The First Lady, Auxillia Mnangagwa in collaboration with the National AIDS Council (NAC) and other supporting partners hosted a Men’s conference targeting men only in order to reduce new HIV infections and deal with the low health seeking behaviour in men.
Speaking at the conference held in the capital yesterday, the First Lady encouraged men to visit health institutions earlier and live a healthier lifestyle to maintain quality health care.
“l know its hard because as men we have this pride and we tell ourselves that we are strong but we have to get tested and get treatment earlier, our families needs us,”she said.
“Men you are the heads of the households. Lets unite and fight against child marriages, rape and domestic violence. It begins with us,” she added.
Director of Family Health in the Ministry of Health and Child Care, Dr Bernard Madzima highlighted that as men there are no specific programs targeting men maybe because of a general perception that men are strong.
“As a country we do not have readily available data on what affects men mostly, yet they are the most affected. Men come to the clinic when they can no longer walk by themselves and by then it will be too late and that could have been avoided if early treatment was sought or given,” said Dr Madzima.
Another official from NAC, Trust Govere said statistics have shown that men indulge in sexual activities more than women yet they are reluctant when it comes to HIV testing.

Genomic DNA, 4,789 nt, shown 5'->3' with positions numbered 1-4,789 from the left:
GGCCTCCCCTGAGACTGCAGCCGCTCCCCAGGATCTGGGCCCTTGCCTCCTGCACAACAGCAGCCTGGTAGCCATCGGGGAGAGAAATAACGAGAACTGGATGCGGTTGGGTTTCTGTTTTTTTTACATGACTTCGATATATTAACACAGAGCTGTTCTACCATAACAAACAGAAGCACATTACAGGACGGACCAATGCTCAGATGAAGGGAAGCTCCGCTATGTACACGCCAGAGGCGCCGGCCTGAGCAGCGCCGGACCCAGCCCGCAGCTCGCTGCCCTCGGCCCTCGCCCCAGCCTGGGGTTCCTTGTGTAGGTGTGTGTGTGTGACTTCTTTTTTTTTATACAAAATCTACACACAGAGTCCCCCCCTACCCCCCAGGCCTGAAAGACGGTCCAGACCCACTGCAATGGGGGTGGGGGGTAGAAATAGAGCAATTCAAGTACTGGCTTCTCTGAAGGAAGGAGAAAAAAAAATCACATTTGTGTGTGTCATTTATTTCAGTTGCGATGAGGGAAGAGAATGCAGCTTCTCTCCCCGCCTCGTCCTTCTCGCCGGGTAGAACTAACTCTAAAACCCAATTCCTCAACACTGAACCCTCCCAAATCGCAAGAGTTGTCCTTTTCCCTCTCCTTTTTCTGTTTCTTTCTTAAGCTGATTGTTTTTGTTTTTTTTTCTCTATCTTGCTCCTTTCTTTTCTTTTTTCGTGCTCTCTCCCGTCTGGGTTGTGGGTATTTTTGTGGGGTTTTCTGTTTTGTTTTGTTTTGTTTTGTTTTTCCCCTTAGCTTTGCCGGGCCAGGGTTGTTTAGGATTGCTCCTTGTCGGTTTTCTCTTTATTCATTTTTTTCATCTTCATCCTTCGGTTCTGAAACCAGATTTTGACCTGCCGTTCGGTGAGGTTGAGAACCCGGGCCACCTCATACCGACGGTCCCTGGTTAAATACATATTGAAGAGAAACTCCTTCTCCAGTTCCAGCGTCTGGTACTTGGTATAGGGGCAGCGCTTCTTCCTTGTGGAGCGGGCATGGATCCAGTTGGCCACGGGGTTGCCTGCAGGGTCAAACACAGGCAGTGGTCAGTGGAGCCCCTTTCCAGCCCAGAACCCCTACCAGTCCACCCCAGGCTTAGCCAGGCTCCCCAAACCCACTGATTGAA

“When men get Sexually Transmitted Infections (STIs), they come to the health institutions when its too late. They waste time using concoctions that are sold around street corners. Some even start stealing their wives pills because they are ashamed of going to collect ARVs at their local health institutions,” Govere added.
HIV infections are mostly transmitted through sexual intercourse.
Minister of Health and Child Care Dr Obadiah Moyo said the Ministry is doing all they can to deliver quality health care to the people and that should also include men.
“We are worried about the low health seeking behaviour by men and this is creating a gap in eradicating new infections of HIV totally. Keeping the men alive is ultimately keeping families alive,” said Dr Moyo.
“Our HIV incidence has decreased from 0,88%-0,48% hence the achievements could have been better if men also participated more in health programs and seek health first,” added Dr Moyo.
1,2 million people are on antiretroviral (ARV) treatment with a higher number being women.